Doing abit of work to my car.. new wheels = new brakes?

Discussion in 'OT Driven' started by narcisis, May 17, 2006.

  1. narcisis

    narcisis New Member

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    Hi guys,

    I'm doing abit of work to my car and I'm pretty new to this, so please, excuse my auto-ignorance. You see I'm getting some new wheels soon and I keep hearing because of the increased weight in the rim I'm going to need better brakes. What would this consist of? Just replacing the brake pads and rotors? Or something further?

    Also, most sites I goto only display 17 inch rims for my ride, some display 18, but the point is my car is designed for 17 inches so thats what I usually find on websites after putting in my car info. However I'm getting 19's, do you guys think it'll fit if I just get some lowprofle tires to compensate for the larger rim?

    Many thanks for any help given! [​IMG]
     
  2. Peechka

    Peechka Peaches and Cream

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    Thats a load of Bs they fed you, dude.

    the only reason you would need new breaks, as in larger rotors and reak calipers and shit, is if you increased the powerplant of the vehicle (like adding 100 horses), or significantly increased the weight of your vehicle.

    Keep in mind that cars are designed for a particular size rim and tire. Back when I designed chassis suystems for ford, we used to do wheel jounce studies, which was taking a certain size rim and tire, and putting it into the maximum motions of the suspension. This then gave us a "zone" that the sheetmetal and exterior designers had to stay out of, so all the sheetmetal like the body side, the wheelhouse inner and wheelhouse liner were all designed for that particular tire and rim size.

    So if you change your rim size and tire significantly you could run into trouble in turning radius, when your car hits an extreme pothole, or whatever. But you could use a 19" rim if you keep the tire profile down so that it still fits within the factory wheel and tire space. So just measure the diameter of your stock tire at the centerline, and just dont go over that diameter when you purchase your new rims and tires, or at least try to keep thm close.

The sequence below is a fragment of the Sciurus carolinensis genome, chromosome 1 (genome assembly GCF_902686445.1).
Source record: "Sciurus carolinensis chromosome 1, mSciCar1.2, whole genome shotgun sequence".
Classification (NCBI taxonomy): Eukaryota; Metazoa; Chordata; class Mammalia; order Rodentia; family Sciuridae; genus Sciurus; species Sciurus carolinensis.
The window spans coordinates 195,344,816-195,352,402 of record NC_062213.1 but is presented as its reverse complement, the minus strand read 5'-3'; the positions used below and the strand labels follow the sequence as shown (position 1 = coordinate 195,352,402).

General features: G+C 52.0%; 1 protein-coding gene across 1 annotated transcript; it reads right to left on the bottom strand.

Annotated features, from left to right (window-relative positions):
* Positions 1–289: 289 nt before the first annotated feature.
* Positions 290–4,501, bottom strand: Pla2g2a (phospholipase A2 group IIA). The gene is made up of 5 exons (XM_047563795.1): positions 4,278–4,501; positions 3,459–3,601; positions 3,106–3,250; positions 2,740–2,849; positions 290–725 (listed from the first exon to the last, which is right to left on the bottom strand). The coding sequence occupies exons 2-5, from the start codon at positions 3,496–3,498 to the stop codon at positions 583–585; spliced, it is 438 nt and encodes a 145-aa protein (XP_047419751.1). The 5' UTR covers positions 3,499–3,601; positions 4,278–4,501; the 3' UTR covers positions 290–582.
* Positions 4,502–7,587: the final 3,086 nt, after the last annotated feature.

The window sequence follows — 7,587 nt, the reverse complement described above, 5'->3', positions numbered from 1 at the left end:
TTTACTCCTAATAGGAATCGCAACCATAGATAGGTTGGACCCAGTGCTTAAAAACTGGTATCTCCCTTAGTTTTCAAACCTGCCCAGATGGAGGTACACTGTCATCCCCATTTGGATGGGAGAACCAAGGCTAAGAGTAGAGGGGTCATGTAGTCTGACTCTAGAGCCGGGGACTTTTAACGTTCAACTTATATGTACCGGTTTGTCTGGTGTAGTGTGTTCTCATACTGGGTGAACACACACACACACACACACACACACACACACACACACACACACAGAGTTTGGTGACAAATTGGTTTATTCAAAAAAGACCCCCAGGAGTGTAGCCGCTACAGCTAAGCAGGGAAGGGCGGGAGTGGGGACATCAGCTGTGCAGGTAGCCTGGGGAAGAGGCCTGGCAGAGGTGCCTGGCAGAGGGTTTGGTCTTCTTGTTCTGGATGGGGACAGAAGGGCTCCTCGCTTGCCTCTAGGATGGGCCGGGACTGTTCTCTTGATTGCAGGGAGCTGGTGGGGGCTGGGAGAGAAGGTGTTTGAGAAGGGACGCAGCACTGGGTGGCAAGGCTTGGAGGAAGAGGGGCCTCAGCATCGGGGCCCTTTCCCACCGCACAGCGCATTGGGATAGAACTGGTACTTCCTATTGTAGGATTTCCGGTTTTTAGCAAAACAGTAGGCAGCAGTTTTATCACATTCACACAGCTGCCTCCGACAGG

Also your speedometer migt not work correctly. It all depends if your speedometer is driven off of your trans or from one of your front or rear wheels.

    But breaks? I dont think so. The only reson I could think of is the new rim somehow interferes with your breaks somehow, which I doubt.
     
  3. machine81

    machine81 New Member

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    Changing the wheel size will ABSOLUTELY change the way your car handles and brakes. By increasing the wheel's diameter you're messing with its MOI (Moment of Inertia). The mass of the wheel is spinning further from the center of its rotation. Therefore it takes more energy to start and stop it moving. Do you absolutely need bigger brakes? Not necessarily, but they wouldn't hurt. Going from 17" to 19" isn't that big of a jump so it shouldn't impact your braking too much. Will it take you longer to stop, yes, but by how much is a very difficult question to answer.



    Another thing to consider is rolling circumference.

    Circumference = 2*pi*radius

    You need to maintain the original circumference of your wheel-tire combination the best that you can. The engineers at the factory had many things to consider when they determined the car's wheel-tire combination. If you have ABS or traction control these will get screwed up by a different circumference tire. Also, your speedometer could also be affected. And as mentioned before, fitment in the wheel housing is also a concern.